Mercy is equipped with central Iowa's only fellowship-trained vascular neurosurgeon, Einar Bogason, M.D., cerebrovascular and endovascular medical director of the Mercy Stroke Program. Dr. Bogason is one of the few surgeons in the state trained in 'clipping' or 'coiling' an aneurysm.
What is 'coiling'?
‘Coiling’ is a procedure used to stop an aneurysm from rupturing or bleeding more, which often prevents irreparable damage to the brain. This procedure is a minimally-invasive technique, requiring only a small incision in the groin and a catheter to complete the 'coiling'.
Here’s how the surgical procedure works:
- A catheter is threaded into an artery in the groin and up through the neck, until it reaches the aneurysm.
- Using fluoroscopy, a microcatheter is inserted through the initial catheter, with the coil is attached to the microcatheter.
- When the microcatheter reaches the aneurysm, an electrical current is used to separate the coil from the catheter. The coil seals off the opening of the aneurysm and is left in place permanently in the aneurysm.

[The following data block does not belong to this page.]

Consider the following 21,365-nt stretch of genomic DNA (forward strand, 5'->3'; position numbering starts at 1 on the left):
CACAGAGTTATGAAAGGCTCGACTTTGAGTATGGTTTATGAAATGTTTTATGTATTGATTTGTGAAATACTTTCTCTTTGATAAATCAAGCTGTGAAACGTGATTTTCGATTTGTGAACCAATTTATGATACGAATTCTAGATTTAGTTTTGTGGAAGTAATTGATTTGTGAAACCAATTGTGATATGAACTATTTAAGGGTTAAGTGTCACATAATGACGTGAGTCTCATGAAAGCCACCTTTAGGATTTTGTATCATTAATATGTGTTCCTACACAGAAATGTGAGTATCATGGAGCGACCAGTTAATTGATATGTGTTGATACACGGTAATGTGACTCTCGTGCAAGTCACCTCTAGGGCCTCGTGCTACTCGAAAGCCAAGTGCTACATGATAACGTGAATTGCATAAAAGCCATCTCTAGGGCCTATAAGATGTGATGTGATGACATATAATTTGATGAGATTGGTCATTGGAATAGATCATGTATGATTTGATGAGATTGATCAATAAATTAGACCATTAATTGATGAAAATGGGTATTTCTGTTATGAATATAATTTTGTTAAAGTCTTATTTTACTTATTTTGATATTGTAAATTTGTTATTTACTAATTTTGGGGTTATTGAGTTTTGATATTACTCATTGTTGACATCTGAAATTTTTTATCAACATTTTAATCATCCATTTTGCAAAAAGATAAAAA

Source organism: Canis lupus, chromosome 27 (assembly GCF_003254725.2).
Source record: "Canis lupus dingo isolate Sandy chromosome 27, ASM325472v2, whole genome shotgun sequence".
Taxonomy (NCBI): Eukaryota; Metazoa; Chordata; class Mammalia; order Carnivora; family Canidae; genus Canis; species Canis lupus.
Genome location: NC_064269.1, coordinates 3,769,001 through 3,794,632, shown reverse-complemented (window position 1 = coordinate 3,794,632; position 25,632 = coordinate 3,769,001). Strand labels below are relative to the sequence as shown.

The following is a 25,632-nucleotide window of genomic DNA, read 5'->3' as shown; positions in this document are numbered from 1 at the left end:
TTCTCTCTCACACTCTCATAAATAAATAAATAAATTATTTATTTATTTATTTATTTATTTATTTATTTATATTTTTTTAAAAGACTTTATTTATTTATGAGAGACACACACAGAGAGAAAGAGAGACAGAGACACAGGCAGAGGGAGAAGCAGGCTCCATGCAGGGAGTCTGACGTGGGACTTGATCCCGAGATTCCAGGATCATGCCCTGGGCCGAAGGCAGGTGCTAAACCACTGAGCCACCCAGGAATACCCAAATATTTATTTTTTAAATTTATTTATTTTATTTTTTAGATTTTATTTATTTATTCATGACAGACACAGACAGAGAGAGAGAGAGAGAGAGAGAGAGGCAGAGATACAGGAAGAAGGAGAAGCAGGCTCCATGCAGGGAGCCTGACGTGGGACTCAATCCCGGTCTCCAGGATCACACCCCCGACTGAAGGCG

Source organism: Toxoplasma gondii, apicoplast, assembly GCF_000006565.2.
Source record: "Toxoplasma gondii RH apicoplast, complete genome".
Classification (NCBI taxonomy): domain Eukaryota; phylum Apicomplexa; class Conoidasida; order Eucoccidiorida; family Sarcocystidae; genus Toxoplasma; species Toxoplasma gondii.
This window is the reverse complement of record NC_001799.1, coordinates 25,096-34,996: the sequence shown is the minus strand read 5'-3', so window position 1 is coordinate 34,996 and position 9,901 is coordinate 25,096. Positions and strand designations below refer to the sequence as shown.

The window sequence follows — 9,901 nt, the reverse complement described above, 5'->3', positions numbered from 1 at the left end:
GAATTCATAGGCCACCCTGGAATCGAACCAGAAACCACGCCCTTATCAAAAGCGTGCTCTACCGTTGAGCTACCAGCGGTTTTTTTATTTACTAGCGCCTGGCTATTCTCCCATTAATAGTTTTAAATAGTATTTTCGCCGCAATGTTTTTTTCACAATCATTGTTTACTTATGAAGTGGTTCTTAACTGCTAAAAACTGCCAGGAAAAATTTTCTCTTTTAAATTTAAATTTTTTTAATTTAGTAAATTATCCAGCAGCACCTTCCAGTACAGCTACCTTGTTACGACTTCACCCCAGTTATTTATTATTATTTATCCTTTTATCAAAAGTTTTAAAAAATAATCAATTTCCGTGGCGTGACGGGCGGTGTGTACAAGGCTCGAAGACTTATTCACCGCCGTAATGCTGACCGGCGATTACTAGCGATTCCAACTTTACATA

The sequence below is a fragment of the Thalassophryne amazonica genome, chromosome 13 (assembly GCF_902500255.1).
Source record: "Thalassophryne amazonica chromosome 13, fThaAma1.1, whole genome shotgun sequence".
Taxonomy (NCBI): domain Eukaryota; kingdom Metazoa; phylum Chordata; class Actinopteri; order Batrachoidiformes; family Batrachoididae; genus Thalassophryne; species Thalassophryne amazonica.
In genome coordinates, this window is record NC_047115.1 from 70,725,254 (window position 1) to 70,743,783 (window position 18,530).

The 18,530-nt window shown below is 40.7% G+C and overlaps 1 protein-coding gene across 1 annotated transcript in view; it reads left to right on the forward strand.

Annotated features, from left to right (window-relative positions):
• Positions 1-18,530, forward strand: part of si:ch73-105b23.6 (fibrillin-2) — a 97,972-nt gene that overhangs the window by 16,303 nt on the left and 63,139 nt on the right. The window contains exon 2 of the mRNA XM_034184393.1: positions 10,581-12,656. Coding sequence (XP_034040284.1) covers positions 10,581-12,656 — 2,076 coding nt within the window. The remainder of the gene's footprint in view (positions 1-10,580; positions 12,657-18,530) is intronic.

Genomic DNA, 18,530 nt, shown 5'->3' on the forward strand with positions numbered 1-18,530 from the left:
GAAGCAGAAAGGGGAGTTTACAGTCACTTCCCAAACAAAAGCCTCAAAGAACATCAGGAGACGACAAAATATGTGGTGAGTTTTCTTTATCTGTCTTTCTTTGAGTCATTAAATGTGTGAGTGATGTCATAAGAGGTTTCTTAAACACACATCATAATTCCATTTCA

The coils used in this procedure are made of soft platinum metal and are shaped like a small, thin spring. Depending on the size of the aneurysm, more than one coil may be needed to completely seal off the aneurysm. After the procedure, patients wake up with little to no discomfort and are often discharged home the next day.
In addition to aneurysms, our vascular neurosurgery program also treats –
- Arteriovenous malformations (AVM)
- Brain and spinal tumor embolizations
- Clot retrieval
- Vascular tumors